With childhood obesity on the rise, more initiatives are targeting children who may be less interested in group sports. Synergy Dance has channelled its efforts to gain maximum exposure for its inclusive dance programme.
With more than one in four of us doing fewer than 30 minutes of physical activity a week and one in six deaths reportedly caused by inactivity, it’s hardly surprising that Sport England published a new strategy this month.
Close attention was placed on making sport appealing from the get go, with CEO Jennie Price closely referencing the success of the This Girl Can campaign by addressing the unifying barriers stopping so many women from getting active. Sporting participation figures among the youth were reported as being incredibly low in the government’s latest sporting strategy (December 2015), Sporting Future. According to the strategy, only 9% of under-fives met the UK chief medical officer’s guidelines for being active for three hours a day and less than a quarter of under-11s are active for an hour a day. Sport England has said that dedicated funding will be put in place to get children and young people active from the age of five, including a new fund for family-based activities. Sport England is also planning on offering training to at least two teachers in every school, to help them better meet the needs of children. Fit pros should realise the full potential of working with this population and have a responsibility to help work towards achieving a healthy generation for the future.
Government start-up Synergy Dance® asked the public to get behind its mixed dance fitness programme initiative for boys and girls (infants, juniors and teens) in schools and leisure centres last week. Also in development is an outreach programme for children with special educational needs and disabilities and its mission is to be wholly inclusive. The purpose is to reach those children and young people who may be less suited to team sports and who prefer a dance option to keep fit – both in mainstream and disability sectors. Synergy Dance offers a taste of many different dance styles, from breakdancing and street to disco and cheerleading, inspired by the aim to synergise the many different dance forms.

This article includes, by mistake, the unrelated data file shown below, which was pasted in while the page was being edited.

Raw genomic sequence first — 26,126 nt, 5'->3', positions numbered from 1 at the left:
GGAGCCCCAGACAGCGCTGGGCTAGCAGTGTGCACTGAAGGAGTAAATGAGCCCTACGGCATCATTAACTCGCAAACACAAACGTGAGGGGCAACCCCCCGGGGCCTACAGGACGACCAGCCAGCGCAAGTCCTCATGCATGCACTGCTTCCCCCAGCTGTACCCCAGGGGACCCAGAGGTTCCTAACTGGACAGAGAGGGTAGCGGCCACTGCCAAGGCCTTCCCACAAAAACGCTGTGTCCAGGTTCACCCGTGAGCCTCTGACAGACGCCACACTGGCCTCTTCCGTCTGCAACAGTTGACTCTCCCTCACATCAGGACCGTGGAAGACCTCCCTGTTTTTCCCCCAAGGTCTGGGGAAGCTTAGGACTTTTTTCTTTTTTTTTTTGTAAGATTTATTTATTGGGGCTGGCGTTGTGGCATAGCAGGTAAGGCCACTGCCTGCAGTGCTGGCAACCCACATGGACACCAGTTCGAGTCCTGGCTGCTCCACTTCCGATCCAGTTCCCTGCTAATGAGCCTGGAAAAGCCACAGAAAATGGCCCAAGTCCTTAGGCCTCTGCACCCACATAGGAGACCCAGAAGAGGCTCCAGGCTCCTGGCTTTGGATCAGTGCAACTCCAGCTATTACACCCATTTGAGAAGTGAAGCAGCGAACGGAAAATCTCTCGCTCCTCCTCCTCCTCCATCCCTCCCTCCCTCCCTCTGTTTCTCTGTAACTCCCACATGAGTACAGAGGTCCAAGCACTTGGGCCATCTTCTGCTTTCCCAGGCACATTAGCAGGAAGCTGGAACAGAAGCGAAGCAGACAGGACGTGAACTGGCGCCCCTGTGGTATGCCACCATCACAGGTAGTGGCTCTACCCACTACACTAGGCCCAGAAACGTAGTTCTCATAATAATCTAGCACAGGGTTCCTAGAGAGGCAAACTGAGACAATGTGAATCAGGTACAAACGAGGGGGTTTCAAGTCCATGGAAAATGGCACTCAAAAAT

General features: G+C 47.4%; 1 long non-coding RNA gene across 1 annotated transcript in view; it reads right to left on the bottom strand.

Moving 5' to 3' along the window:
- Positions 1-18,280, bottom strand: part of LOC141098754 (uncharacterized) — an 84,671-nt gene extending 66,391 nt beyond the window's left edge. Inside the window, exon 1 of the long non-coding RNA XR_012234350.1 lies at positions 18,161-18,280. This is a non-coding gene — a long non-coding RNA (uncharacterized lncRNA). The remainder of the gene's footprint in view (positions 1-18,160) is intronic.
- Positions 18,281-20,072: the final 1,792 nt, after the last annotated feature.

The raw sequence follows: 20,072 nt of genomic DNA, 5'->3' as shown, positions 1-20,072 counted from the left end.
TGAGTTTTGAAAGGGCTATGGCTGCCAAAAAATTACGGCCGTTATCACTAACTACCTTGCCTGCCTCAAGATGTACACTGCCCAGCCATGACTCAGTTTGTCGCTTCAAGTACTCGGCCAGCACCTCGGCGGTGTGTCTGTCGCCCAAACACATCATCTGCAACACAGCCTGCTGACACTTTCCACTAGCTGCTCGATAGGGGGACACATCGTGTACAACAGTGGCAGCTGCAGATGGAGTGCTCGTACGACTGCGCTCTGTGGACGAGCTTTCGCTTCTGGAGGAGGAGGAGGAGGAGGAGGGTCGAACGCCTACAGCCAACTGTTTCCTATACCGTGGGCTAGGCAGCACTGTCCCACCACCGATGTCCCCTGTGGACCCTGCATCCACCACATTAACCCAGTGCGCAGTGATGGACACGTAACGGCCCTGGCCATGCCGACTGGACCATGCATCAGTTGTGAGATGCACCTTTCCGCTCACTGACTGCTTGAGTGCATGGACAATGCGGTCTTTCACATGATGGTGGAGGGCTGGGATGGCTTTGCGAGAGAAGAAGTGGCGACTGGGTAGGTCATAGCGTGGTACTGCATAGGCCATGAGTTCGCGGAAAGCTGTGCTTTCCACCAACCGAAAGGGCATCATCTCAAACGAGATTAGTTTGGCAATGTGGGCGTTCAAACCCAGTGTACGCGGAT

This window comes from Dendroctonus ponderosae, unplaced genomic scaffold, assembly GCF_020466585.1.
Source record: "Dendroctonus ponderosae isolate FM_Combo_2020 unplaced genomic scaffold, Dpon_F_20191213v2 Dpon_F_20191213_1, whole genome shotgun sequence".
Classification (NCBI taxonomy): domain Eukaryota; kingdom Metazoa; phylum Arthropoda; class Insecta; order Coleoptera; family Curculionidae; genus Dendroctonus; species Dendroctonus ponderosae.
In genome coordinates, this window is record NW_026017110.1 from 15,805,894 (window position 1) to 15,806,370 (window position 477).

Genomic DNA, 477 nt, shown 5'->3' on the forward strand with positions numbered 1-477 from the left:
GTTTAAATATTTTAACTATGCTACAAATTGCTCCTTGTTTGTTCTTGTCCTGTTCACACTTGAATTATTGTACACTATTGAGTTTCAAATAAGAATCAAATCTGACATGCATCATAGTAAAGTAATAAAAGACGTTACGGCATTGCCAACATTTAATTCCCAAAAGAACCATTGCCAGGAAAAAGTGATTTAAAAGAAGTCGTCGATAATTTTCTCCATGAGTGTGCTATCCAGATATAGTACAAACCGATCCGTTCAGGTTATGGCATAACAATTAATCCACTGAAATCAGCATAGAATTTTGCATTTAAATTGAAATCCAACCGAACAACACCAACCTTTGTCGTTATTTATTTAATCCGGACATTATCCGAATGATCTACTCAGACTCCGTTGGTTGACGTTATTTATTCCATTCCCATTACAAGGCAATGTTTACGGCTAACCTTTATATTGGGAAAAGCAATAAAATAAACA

Founder of Synergy Dance Rachael Hurton said, “Our flexible and responsive teaching styles allow for children to be observed as individuals, so that language and teaching style has a good effect on all students. Working together and supporting each other in class through improvisation, creativity, dance games and patience in forming routines leads to each child’s personal best and a climate where they can strive for excellence.”
To try and secure the best possible recognition, Synergy Dance took its initiative to the Pitch to Rich scheme last week, in the hope of securing acknowledgment from Richard Branson to get the idea off the ground and into the playgrounds.
“The aim of Pitch to Rich has been to expand our programme and gain important exposure and support for what we are trying to achieve via our inclusive dance programme – and I feel that, despite not making the finals, we have gone a long way towards achieving this,” says Hurton.
Elsewhere in the industry
Children’s fitness instructor Mel Carpenter told FitPro, “Children are very receptive when it comes to learning new things, as long as you can capture (and keep!) their interest! In my opinion, there aren’t enough children’s exercise programmes out there that educate while keeping it fun. I suspect this is because it’s such a niche market.”
Carpenter has introduced a programme to her local area called Cardio Kidz, which incorporates fun games with education built in. “Keep it fun,” she concludes, “and children will always learn well.” You can read more about Mel Carpenter in the summer issue of Fitpro magazine, where she has been chosen as our Hero Instructor.
For more information about Synergy Dance’s class offerings and initiatives, visit synergydance.co.uk